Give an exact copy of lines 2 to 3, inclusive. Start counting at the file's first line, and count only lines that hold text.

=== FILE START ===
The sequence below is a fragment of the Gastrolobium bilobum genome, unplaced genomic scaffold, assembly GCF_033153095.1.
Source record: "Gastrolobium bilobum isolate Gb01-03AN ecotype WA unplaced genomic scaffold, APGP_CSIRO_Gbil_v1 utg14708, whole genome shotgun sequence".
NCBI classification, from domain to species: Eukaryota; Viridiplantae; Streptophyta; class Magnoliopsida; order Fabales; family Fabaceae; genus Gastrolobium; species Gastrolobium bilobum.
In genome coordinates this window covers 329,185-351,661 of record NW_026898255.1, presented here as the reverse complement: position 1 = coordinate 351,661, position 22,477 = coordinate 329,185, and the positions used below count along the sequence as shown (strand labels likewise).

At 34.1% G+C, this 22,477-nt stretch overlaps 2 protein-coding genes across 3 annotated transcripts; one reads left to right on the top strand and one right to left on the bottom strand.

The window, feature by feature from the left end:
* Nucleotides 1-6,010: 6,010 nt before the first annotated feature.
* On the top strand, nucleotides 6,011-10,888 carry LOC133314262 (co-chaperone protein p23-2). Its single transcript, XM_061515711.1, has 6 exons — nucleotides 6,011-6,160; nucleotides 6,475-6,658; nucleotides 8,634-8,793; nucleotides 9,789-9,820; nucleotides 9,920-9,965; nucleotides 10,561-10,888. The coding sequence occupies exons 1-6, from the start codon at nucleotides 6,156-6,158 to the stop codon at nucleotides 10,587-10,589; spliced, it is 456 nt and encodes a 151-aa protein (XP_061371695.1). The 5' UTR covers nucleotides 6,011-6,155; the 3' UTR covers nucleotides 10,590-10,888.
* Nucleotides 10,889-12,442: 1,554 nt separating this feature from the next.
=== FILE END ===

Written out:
Source record: "Gastrolobium bilobum isolate Gb01-03AN ecotype WA unplaced genomic scaffold, APGP_CSIRO_Gbil_v1 utg14708, whole genome shotgun sequence".
NCBI classification, from domain to species: Eukaryota; Viridiplantae; Streptophyta; class Magnoliopsida; order Fabales; family Fabaceae; genus Gastrolobium; species Gastrolobium bilobum.